Wu Tsang. A Day in the Life of Bliss. 2017. Digital video. Purchase from the artist. © 2022 Wu Tsang

“I like to think of [film] as a performance that’s never finished—this ongoing thing that keeps taking different shapes.”

Wu Tsang

“Whose voices are heard, whose are silenced?” For Wu Tsang, who posed these questions in a statement from 2012, such interrogations are as relevant to social justice as they are to artistic expression.1 In both her practice and everyday life, she intertwines aesthetic performance and political activism, from socially conscious performance and video art to free legal assistance and safe-haven spaces for immigrants and marginalized groups. As a filmmaker, multimedia artist, and performer, Tsang uses a notable range of inspirations, materials, and settings for her work, of which recent examples include video collaborations with scholar and poet Fred Moten and choreographed performances for the stage.

In Wildness (2012), her first feature-length film, Tsang blends fact and fiction through documentary aspects and what the artist describes as “magical realism.”2 The film’s title refers to a weekly club night that Tsang organized at Los Angeles’ Silver Platter, one of the city’s original gay bars and a recognized refuge for the Latinx trans community. By personifying the Silver Platter as a narrator, Tsang creates a composite character through which to share the perspectives and experiences of the bar’s patrons. “I was approaching it more as an activist trying to be a filmmaker,” Tsang said of the film. “I felt there was an important story to tell about the lives of my friends at the bar, many of whom were trans women and undocumented immigrants, often struggling with overlapping invisibilities, and thriving despite intense conditions of violence and policing.”3 The film’s combination of celebratory imagery and moving personal stories allows Tsang to reconsider the notion of so-called safe space and the communities it serves.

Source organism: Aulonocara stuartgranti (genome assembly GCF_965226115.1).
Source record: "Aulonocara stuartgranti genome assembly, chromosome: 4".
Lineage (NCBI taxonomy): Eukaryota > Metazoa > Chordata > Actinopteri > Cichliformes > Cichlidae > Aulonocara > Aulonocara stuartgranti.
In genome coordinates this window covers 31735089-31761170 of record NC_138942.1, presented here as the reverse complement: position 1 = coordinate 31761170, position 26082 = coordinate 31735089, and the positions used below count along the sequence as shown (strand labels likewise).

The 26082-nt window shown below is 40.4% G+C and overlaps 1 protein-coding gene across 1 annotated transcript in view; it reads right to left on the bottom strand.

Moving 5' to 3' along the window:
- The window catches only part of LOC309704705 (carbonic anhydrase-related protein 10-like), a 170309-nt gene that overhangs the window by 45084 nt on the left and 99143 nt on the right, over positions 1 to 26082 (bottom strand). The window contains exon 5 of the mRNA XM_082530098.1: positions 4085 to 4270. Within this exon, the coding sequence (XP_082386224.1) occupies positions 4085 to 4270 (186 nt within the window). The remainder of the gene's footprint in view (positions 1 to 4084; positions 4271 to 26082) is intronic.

In multiple works, Tsang incorporates audiovisual citations to emphasize the processes—and problems—of representation and recognition. Her 2008 video The Shape of a Right Statement, also filmed at the Silver Platter, captures Tsang’s reperformance of a text published in 2007 by autism rights activist Amanda Baggs. Standing before the Silver Platter’s sparkling stage curtain and looking into the camera, Tsang recontextualizes part of Baggs’s diaristic manifesto and speaks in a digitally modulated version of her own voice: “The way I naturally think and respond to things looks and feels so different from standard concepts…that some people do not consider it thought at all.” As Tsang rehearses the text before the camera, her eyes begin to glisten with tears. By restaging Baggs’s words as a form of video self-portraiture, the artist invites us to contemplate the complexities of language and the ambiguity of subjectivity, an invitation that may further prompt a reexamination of our beliefs about selfhood and individual experience.

Dana Liljegren, Mellon-Marron Research Consortium Fellow, Department of Drawings and Prints, 2021

Note: opening quote is from “Wu Tsang & boychild by Tess Altman,” interview in BOMB Magazine, August 18, 2017. http://bombmagazine.org/articles/wu-tsang-boychild/.

  1. Wu Tsang, artist’s statement, “Wu Tsang: Foundation for Contemporary Arts,” Foundation for Contemporary Arts, December 2012, accessed January 2020, https://www.foundationforcontemporaryarts.org/recipients/wu-tsang.

  2. Ibid.

  3. Wu Tsang, as told to Jeni Fulton, “How I became an artist: Wu Tsang,” Art Basel, MCH Swiss Exhibition (Basel) Ltd., undated, accessed January 2020, https://www.artbasel.com/news/wu-tsang-how-i-became-an-artist-art-basel.


3 works online



  • Signals: How Video Transformed the World Exhibition catalogue, Paperback, 188 pages

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